I have 61 wounds, shrapnel all over my body, mostly my left side. Left shoulder and left arm badly injured. I use my rifle as a cane. Fall into a hole ’til an ol’ Scot messenger gets me out. Blood chills my body. First, I’m hot, then I’m cold. Am I dying, am I not?
Now I wake up in a sweat, thinkin’ ’bout the Battle of Flers-Courcelette, burying soldiers, and my friend dyin’ beside me.
They load every couple of men onto two-wheeled carts pushed by four soldiers. We’re bandaged up and given a cigarette. Hoist us up on trucks; strap us on so we can’t fall off. It’s a rough ride as the driver has to dodge shell holes. All we do is curse.
Finally, they get us to a field hospital in a tent north of the Somme River between Arras and Albert. Snow! The Somme offensive grinds to a halt on Nov. 18, 1916, after five long months of fighting.
Some are sent to a hospital in France. Next day, I’m on a stretcher in a boat bound for England. Brought to London to a hospital in Richmond Park. The British Medical Corps is there. I’m the only non-Brit. They call me colonial.
My wounds take a long time to heal and my arm is stiff. Nurse gives me massages. Doc tells me to exercise my arm, but I don’t do it ’cause I don’t wanna go back to the trenches. They send me to a convalescent home. Nice place with good food and lots of entertainment.
After a few weeks, they send me to the village of Sandgate, near Folkestone in Kent. There I get light duty, serving coffee. At least I’m not in the trenches. Back of the building faces the sea, so I go and stretch out on the sand. Meet a nice girl with red hair. I think she’d marry me, but I can’t see how she’d fit in on a homestead back home.
The Canadian public back home is raising a fuss ’bout the Army keeping so many cripples in England, and having to send too much food over here. Meanwhile, German subs are still very active.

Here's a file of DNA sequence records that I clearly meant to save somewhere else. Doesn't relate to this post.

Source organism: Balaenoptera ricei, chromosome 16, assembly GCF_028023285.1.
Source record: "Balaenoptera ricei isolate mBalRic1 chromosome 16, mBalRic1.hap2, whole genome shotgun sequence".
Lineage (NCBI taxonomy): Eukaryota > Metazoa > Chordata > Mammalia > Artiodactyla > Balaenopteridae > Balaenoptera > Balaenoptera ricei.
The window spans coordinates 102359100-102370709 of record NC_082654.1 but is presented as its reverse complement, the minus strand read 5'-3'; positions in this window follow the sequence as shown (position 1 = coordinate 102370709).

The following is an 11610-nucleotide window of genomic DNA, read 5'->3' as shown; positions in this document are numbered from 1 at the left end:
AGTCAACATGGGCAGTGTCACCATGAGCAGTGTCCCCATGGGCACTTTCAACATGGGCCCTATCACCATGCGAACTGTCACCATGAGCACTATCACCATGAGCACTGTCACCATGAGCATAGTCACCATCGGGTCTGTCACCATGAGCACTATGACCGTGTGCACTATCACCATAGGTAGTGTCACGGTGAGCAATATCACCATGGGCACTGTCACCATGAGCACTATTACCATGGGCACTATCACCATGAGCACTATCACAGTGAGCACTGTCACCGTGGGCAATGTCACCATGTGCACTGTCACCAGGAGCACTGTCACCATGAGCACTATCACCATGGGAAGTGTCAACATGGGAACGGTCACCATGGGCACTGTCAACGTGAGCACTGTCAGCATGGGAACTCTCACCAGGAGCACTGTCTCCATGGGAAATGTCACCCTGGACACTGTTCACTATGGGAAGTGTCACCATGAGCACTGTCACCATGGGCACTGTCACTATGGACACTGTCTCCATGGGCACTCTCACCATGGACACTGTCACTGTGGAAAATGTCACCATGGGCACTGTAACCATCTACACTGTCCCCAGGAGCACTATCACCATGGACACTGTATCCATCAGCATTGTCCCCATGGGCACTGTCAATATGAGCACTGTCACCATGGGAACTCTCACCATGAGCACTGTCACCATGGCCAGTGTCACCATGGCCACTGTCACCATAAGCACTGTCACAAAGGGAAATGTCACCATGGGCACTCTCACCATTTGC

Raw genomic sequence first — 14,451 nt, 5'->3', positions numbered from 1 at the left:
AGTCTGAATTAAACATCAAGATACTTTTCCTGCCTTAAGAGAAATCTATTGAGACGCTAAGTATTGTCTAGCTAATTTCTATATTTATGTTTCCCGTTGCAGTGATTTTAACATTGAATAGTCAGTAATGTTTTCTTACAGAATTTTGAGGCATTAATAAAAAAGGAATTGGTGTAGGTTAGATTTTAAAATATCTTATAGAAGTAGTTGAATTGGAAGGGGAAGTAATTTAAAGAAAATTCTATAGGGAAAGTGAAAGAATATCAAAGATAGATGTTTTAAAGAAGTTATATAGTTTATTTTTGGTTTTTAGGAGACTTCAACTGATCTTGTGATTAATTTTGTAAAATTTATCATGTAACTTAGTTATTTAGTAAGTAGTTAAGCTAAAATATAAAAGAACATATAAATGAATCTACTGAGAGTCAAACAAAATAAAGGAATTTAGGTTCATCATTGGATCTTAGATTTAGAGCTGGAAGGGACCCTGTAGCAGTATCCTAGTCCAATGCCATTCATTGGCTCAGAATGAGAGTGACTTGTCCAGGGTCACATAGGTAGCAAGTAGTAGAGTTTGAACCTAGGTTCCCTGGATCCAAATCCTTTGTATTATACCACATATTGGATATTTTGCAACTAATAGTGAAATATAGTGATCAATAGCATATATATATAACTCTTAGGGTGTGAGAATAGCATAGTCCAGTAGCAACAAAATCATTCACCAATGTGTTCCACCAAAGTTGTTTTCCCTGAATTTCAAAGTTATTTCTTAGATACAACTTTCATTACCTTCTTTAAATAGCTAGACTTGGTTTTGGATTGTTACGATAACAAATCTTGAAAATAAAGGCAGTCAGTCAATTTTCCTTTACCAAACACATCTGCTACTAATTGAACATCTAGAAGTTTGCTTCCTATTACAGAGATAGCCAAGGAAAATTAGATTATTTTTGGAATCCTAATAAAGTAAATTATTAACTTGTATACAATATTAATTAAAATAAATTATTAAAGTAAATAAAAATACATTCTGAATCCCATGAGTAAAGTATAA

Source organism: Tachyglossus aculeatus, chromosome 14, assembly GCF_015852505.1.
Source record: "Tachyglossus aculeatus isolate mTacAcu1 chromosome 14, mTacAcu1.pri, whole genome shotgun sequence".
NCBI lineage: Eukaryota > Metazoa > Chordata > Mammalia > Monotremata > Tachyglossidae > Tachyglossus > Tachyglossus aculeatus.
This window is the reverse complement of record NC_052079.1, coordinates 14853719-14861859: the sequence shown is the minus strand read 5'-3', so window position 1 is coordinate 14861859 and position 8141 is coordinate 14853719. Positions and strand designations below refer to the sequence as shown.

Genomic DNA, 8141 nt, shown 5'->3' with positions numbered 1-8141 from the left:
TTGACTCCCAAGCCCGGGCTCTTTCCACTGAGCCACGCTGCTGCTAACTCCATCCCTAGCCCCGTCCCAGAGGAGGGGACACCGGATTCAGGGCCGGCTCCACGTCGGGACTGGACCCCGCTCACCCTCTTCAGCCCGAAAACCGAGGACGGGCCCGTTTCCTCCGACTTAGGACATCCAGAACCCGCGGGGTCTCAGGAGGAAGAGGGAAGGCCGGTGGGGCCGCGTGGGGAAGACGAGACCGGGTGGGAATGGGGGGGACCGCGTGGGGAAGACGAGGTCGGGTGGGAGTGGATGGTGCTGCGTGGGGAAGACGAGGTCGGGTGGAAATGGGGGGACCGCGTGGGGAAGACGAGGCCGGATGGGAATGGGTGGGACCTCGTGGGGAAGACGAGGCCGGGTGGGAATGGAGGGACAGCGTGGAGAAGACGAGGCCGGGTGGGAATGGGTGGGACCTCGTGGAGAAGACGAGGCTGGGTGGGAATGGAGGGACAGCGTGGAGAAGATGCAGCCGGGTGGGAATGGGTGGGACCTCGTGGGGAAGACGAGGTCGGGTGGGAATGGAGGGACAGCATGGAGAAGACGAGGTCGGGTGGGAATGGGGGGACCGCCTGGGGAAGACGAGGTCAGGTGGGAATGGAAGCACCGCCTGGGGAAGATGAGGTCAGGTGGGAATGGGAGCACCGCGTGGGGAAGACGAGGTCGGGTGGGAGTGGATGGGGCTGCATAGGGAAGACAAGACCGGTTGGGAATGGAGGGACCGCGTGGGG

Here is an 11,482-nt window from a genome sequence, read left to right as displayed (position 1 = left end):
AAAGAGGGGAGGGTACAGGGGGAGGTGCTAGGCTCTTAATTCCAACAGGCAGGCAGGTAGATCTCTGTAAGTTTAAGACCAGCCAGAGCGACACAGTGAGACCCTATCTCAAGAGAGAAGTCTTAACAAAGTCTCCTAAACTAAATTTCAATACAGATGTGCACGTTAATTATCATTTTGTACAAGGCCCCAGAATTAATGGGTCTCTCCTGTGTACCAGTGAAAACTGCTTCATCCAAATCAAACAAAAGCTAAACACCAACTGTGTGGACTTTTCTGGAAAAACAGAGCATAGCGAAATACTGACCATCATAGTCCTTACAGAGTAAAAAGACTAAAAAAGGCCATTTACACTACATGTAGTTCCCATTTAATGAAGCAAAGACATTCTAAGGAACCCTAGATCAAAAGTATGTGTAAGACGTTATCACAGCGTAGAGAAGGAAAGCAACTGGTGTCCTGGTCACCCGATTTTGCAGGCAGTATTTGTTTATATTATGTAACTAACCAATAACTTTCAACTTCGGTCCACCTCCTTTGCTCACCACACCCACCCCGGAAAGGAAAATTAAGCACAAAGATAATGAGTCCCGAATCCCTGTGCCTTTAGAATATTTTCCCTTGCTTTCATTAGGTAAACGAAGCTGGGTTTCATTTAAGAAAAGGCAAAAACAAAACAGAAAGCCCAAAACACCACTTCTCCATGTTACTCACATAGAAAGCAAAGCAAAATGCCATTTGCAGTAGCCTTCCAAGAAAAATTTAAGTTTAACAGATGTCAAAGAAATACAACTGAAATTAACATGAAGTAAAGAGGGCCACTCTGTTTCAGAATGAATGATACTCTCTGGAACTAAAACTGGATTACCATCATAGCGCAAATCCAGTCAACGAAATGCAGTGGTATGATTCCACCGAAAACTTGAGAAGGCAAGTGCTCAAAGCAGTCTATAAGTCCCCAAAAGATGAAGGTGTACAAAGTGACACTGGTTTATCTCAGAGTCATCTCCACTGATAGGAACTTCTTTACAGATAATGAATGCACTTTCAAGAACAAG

Another medical. Many in the line-up get sent back to France. Others get six months of light duty, then back to the trenches with, “Best o’ luck, mate.” My turn, and it’s “Canada for you.” I’m so excited! I can hardly wait to get back on the homestead!
A few days later, I’m on a boat going back to Canada. We’re only 15 on this one. Several days on the coast of Ireland, have to wait till it’s safe to travel.
Land in Quebec City. There I pretend I can’t speak French and have lots of fun with the waitresses. Because I got wounded in the left shoulder, ’course it doesn’t show. On the train a lady remarks, “The good boys don’t come back, but the bad ones do.” I tell her “I’m one of the bad ones, been there since 1914.” I’ve been gone a long, long time.
A bunch of us get sent to Moose Jaw, Sask. We’re treated like heroes! It’s good to be back on Canadian soil, but it’s still hard to sleep. Now I wake up in a sweat, thinkin’ ’bout the Battle of Flers-Courcelette, burying soldiers, and my friend dyin’ beside me.
They tell us we can take some courses. I’m in a hurry to get the uniform off and see my home again. Meet the main doctor and tell him about my farm, that I wish I was back on the homestead. Finally, the good doc speaks: “You’re welcome to stay until spring. But if you want a discharge, you’ll get it soon.” He arranges for a medical and recommends a small government pension.
Finally, I’m back home on my homestead. My little pension takes a very long time in getting to me from Ottawa. My shoulder’s hurtin’ and I can’t stop thinkin’. Finally fall asleep. I wake up in a sweat, thinkin’ ’bout the Battle of Flers-Courcelette, burying soldiers, and my friend dying beside me.
Epilogue: Hormidas Odilon (Henry) Goulet—my pépère [grandfather]—was devoted to The Royal Canadian Legion until his death in 1978. He regularly went to the branch, where he would talk with his old chums, support its causes, and always spoke highly of it. Every year on Remembrance Day, rain or shine, no matter the weather, he would go to the cenotaph, dressed in his army uniform. He would never say anything about where he was going or why.